We the People: Yes, you can be too thin

Bessie Wallis Simpson, the Duchess of Windsor, who created a global crisis when King Edward VIII of England abdicated his throne and married his beloved American once said, “You can never be too rich or too thin.”

Well, the slimmed-down GOP proposal to repeal and replace the Affordable Care Act proves that the duchess was wrong. The so-called “skinny” repeal, a sla dash offering from the secret chamber of Senate Majority Leader Mitch McConnell, was rejected after GOP Senators John McCain of Arizona, Susan Collins of Maine and Lisa Murkowski of Alaska joined every Democratic senator in the chamber to vote down the skinny repeal bill.

Why did John McCain vote to allow debate to go forward on the bill and then vote against his party’s own proposed bill to repeal the ACA or Obamacare? Could it be that he just wanted to be in the thick of the spectacle for the sake of drama?

The Arizona senator, who has been diagnosed with an aggressive form of brain cancer, returned to the chamber and cast a decisive vote to open the debate on the GOP’s skinny repeal bill but then voted against the actual proposed repeal bill because the proposal does not “actually reform our healthcare system” and does not “deliver affordable, quality healthcare to our citizens.”

The effect of the proposed legislation on the American people does not trouble Mitch McConnell and it seems to have no place in the thought process of Donald Trump. However, the way this will hurt or imperil the health of Americans is the thing every responsible leader should think about before casting a vote to change the ACA.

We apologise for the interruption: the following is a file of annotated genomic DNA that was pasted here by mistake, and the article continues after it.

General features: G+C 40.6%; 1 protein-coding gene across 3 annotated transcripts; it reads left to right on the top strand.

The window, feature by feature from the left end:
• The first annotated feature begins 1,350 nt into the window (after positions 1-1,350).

John McCain properly described the proposed legislation as a “shell of a bill” and he knows that just because Mitch McConnell oozes assurances that the bill will get fixed up down the line is not enough of a reason to approve a very imperfect proposal that was crafted in secret and never debated in earnest.

In the past, John McCain had criticized the ACA or Obamacare because it was “rammed” through Congress on a party-line basis without a single Republican vote by Democrats when they were in control of the legislature. Now that the GOP is in control of both chambers, he was compelled to return to the Senate and be the voice of reason amidst ideological chaos.

He stood up and represented Arizona and all of America when he cast his vote against the bill. Senator McCain said, “We must now return to the correct way of legislating and send the bill back to committee, hold hearings, receive input from both sides of the aisle, heed the recommendations of the nation’s governors, and produce a bill that finally delivers affordable health care for the American people.”

All that Majority Leader Mitch McConnell could muster was, “This is clearly a disappointing moment.” That is an understatement of monumental proportions. The GOP controls Congress and the White House but has not enacted any legislation of importance.

John McCain placed the needs of the people over the pride of the party. The Affordable Care Act which can be improved still provides health insurance to over 20 million Americans who were previously uninsured and Republican intransigence just assured that it will remain in place until the White House and the GOP leadership realize that there are better ways to move forward.

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